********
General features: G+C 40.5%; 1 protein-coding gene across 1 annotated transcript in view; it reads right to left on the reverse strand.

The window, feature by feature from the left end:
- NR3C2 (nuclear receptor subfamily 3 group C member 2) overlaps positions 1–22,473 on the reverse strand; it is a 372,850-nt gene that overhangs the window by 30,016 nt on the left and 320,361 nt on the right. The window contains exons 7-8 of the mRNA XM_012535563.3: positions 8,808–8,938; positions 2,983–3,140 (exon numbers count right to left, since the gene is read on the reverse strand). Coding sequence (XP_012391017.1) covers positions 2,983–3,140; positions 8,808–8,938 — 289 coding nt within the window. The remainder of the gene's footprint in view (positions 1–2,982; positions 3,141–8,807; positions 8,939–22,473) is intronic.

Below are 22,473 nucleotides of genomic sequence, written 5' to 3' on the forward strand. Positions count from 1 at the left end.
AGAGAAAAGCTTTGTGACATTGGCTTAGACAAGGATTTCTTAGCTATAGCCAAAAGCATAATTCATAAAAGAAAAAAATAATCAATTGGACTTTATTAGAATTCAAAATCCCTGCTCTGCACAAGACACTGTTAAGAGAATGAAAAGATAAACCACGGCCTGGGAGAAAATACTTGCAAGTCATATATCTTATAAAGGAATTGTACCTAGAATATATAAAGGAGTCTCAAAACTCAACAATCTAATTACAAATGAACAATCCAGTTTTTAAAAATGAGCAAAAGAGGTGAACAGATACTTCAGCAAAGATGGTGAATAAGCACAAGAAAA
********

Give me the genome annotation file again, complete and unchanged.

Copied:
General features: G+C 40.5%; 1 protein-coding gene across 1 annotated transcript in view; it reads right to left on the reverse strand.

The window, feature by feature from the left end:
- NR3C2 (nuclear receptor subfamily 3 group C member 2) overlaps positions 1–22,473 on the reverse strand; it is a 372,850-nt gene that overhangs the window by 30,016 nt on the left and 320,361 nt on the right. The window contains exons 7-8 of the mRNA XM_012535563.3: positions 8,808–8,938; positions 2,983–3,140 (exon numbers count right to left, since the gene is read on the reverse strand). Coding sequence (XP_012391017.1) covers positions 2,983–3,140; positions 8,808–8,938 — 289 coding nt within the window. The remainder of the gene's footprint in view (positions 1–2,982; positions 3,141–8,807; positions 8,939–22,473) is intronic.

Below are 22,473 nucleotides of genomic sequence, written 5' to 3' on the forward strand. Positions count from 1 at the left end.
AGAGAAAAGCTTTGTGACATTGGCTTAGACAAGGATTTCTTAGCTATAGCCAAAAGCATAATTCATAAAAGAAAAAAATAATCAATTGGACTTTATTAGAATTCAAAATCCCTGCTCTGCACAAGACACTGTTAAGAGAATGAAAAGATAAACCACGGCCTGGGAGAAAATACTTGCAAGTCATATATCTTATAAAGGAATTGTACCTAGAATATATAAAGGAGTCTCAAAACTCAACAATCTAATTACAAATGAACAATCCAGTTTTTAAAAATGAGCAAAAGAGGTGAACAGATACTTCAGCAAAGATGGTGAATAAGCACAAGAAAA